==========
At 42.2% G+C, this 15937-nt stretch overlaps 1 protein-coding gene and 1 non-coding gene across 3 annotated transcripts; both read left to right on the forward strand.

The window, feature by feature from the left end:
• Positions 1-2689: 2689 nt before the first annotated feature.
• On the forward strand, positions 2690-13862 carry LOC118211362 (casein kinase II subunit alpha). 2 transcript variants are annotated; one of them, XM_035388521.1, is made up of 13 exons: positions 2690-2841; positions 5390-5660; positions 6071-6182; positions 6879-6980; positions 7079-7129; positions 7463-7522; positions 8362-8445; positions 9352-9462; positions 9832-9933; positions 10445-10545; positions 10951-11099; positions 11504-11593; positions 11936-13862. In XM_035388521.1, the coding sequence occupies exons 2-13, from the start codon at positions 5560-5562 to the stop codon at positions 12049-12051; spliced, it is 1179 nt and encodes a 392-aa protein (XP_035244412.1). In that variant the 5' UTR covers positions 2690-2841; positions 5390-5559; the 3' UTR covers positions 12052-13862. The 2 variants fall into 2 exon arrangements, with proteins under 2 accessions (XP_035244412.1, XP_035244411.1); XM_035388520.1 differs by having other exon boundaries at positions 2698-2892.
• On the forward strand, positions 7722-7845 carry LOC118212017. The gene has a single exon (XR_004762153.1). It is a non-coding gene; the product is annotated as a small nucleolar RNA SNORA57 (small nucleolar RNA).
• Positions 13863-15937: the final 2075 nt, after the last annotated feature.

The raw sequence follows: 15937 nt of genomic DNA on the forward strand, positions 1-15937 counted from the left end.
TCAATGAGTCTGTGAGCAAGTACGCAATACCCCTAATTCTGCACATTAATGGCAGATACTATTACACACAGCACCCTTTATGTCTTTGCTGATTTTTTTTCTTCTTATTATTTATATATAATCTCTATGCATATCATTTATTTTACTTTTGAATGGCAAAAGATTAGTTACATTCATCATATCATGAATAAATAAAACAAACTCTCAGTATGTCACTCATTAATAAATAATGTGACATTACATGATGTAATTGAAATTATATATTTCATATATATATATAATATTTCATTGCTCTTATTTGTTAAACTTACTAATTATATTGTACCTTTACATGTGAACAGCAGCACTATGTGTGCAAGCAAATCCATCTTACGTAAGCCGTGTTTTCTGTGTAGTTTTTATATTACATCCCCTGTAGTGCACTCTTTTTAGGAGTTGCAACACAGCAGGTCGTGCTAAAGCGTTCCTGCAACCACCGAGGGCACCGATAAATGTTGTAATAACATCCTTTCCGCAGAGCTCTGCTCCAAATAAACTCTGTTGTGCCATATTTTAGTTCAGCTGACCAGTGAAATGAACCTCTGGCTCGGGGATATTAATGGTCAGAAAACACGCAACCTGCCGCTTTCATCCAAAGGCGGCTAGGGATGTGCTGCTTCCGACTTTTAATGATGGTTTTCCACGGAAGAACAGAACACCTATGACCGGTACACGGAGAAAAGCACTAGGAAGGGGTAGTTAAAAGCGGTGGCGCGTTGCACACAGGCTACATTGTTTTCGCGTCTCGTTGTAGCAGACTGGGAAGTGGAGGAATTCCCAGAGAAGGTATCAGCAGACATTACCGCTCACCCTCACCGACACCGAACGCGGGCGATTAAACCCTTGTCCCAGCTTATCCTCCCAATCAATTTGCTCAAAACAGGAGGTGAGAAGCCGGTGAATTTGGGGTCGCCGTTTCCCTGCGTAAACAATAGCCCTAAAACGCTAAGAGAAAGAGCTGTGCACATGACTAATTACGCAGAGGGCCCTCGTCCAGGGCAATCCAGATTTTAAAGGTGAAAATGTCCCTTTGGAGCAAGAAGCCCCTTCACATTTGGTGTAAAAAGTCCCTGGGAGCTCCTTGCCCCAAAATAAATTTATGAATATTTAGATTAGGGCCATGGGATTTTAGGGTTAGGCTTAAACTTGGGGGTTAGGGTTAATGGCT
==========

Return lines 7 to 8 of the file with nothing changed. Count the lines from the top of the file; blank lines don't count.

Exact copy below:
The raw sequence follows: 15937 nt of genomic DNA on the forward strand, positions 1-15937 counted from the left end.
TCAATGAGTCTGTGAGCAAGTACGCAATACCCCTAATTCTGCACATTAATGGCAGATACTATTACACACAGCACCCTTTATGTCTTTGCTGATTTTTTTTCTTCTTATTATTTATATATAATCTCTATGCATATCATTTATTTTACTTTTGAATGGCAAAAGATTAGTTACATTCATCATATCATGAATAAATAAAACAAACTCTCAGTATGTCACTCATTAATAAATAATGTGACATTACATGATGTAATTGAAATTATATATTTCATATATATATATAATATTTCATTGCTCTTATTTGTTAAACTTACTAATTATATTGTACCTTTACATGTGAACAGCAGCACTATGTGTGCAAGCAAATCCATCTTACGTAAGCCGTGTTTTCTGTGTAGTTTTTATATTACATCCCCTGTAGTGCACTCTTTTTAGGAGTTGCAACACAGCAGGTCGTGCTAAAGCGTTCCTGCAACCACCGAGGGCACCGATAAATGTTGTAATAACATCCTTTCCGCAGAGCTCTGCTCCAAATAAACTCTGTTGTGCCATATTTTAGTTCAGCTGACCAGTGAAATGAACCTCTGGCTCGGGGATATTAATGGTCAGAAAACACGCAACCTGCCGCTTTCATCCAAAGGCGGCTAGGGATGTGCTGCTTCCGACTTTTAATGATGGTTTTCCACGGAAGAACAGAACACCTATGACCGGTACACGGAGAAAAGCACTAGGAAGGGGTAGTTAAAAGCGGTGGCGCGTTGCACACAGGCTACATTGTTTTCGCGTCTCGTTGTAGCAGACTGGGAAGTGGAGGAATTCCCAGAGAAGGTATCAGCAGACATTACCGCTCACCCTCACCGACACCGAACGCGGGCGATTAAACCCTTGTCCCAGCTTATCCTCCCAATCAATTTGCTCAAAACAGGAGGTGAGAAGCCGGTGAATTTGGGGTCGCCGTTTCCCTGCGTAAACAATAGCCCTAAAACGCTAAGAGAAAGAGCTGTGCACATGACTAATTACGCAGAGGGCCCTCGTCCAGGGCAATCCAGATTTTAAAGGTGAAAATGTCCCTTTGGAGCAAGAAGCCCCTTCACATTTGGTGTAAAAAGTCCCTGGGAGCTCCTTGCCCCAAAATAAATTTATGAATATTTAGATTAGGGCCATGGGATTTTAGGGTTAGGCTTAAACTTGGGGGTTAGGGTTAATGGCT